slaughter of innumerable creatures merely to revive the memory of those other
defective sacrifices which could never take away sins! Surely they who advance
this idea have forgotten the Scriptures which they all apply to the
Millennium, and which says, "They shall not hurt nor destroy in all My holy
mountain" (Isa. 11:9).
But the passage itself completely refutes this idea; for it plainly
declares that the sacrifices there specified were not at all for a remembrance
or a memorial, but were for the very different purposes of sin offerings,
trespass offerings, peace offerings, etc.; also for cleansing the house,
making reconciliation both for the princes of Israel and for the people, and
the like. All the five offerings of the levitical system are mentioned by name
(40:39, 42:13, 43:27; 45:17; 46:20); and provision is made for sprinkling the
blood of the sin offering upon the corners of the altar, upon the posts of the
house and court in order to cleanse them (43:20; 45:18,19). In a word the
sacrifices are the levitical sacrifices, and they are expressly declared to be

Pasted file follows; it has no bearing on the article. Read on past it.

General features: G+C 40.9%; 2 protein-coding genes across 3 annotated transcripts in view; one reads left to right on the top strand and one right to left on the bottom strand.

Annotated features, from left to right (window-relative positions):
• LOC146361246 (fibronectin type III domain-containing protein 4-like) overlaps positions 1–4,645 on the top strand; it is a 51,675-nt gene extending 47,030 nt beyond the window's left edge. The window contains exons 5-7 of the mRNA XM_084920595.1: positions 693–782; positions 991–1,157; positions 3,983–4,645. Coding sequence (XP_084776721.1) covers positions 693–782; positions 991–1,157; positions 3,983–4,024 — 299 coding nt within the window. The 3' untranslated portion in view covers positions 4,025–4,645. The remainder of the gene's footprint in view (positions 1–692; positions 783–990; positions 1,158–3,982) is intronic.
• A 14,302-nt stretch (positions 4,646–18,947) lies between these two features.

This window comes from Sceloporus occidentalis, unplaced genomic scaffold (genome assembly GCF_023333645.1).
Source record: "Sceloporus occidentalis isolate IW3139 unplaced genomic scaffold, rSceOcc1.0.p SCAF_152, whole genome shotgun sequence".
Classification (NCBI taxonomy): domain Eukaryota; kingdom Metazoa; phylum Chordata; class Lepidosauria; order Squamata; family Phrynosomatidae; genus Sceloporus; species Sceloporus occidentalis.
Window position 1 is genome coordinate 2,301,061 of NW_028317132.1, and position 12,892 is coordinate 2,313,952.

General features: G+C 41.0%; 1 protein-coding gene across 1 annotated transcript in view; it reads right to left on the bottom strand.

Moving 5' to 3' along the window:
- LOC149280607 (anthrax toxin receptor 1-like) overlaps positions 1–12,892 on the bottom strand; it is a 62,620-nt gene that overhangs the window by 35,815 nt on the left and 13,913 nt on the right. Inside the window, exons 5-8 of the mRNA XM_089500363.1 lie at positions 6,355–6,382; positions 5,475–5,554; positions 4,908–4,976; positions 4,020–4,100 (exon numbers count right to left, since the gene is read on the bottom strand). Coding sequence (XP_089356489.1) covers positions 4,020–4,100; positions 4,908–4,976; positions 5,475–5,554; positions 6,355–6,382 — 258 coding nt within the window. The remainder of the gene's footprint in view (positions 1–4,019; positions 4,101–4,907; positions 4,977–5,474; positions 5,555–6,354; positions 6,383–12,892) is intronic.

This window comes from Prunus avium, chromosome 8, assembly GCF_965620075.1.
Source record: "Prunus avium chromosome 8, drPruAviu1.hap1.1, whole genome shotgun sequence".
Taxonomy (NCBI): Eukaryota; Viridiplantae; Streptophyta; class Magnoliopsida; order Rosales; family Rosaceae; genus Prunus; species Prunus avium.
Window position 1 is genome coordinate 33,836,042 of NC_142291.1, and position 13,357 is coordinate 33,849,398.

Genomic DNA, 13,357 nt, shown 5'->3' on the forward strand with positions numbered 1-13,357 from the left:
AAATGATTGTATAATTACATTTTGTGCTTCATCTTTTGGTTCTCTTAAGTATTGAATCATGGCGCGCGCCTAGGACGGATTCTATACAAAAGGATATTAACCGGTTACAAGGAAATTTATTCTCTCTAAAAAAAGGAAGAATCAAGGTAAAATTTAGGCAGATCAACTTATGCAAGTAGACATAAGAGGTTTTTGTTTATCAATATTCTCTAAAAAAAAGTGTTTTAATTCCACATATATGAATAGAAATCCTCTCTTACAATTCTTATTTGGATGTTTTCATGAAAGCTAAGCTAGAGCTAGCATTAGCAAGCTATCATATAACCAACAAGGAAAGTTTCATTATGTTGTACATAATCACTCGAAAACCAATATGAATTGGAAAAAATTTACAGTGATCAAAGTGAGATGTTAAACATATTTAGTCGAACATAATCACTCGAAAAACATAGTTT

for the identical purposes thereof. Hence it is impossible to locate this
temple, as an actual structure (apart from the spiritual signification
thereof), in any other era than that of the law.
THE PURPOSE OF THE VISION
What then was the immediate purpose of this vision? We think this
question admits of a simple answer in the light of the passage itself and that
of other Scriptures.
Ezekiel prophesied during the captivity. That captivity was to be of
seventy years duration, as predicted by Jeremiah. At its end the captives were
to return and re-build the city and the temple. This new temple was to serve
as the sanctuary of God until Christ should come. God's plan had always been
to give to His people the exact pattern of the sanctuary they were to build
for His Name. To Moses He had shown the pattern of the tabernacle, giving him
at the same time the strictest injunctions to make every detail in exact
accordance with that pattern. Likewise to David God had revealed the pattern
of the temple which was to be built at Jerusalem, with all its appointments,
vessels of service, etc. "All this," says David, "the Lord made me understand
in writing by His hand upon me, even all the works of this pattern" (1 Chr.
And now again a house was about to be built for the Name of the Lord
in Jerusalem. Therefore, having in mind His invariable method in such case, we
should expect to find at this period a revelation from heaven of the pattern
to be followed in the building of that house. And just here we do find the
revelation from God of the completed pattern and appointments of a temple,
with directions to the prophet to show the same to the house of Israel.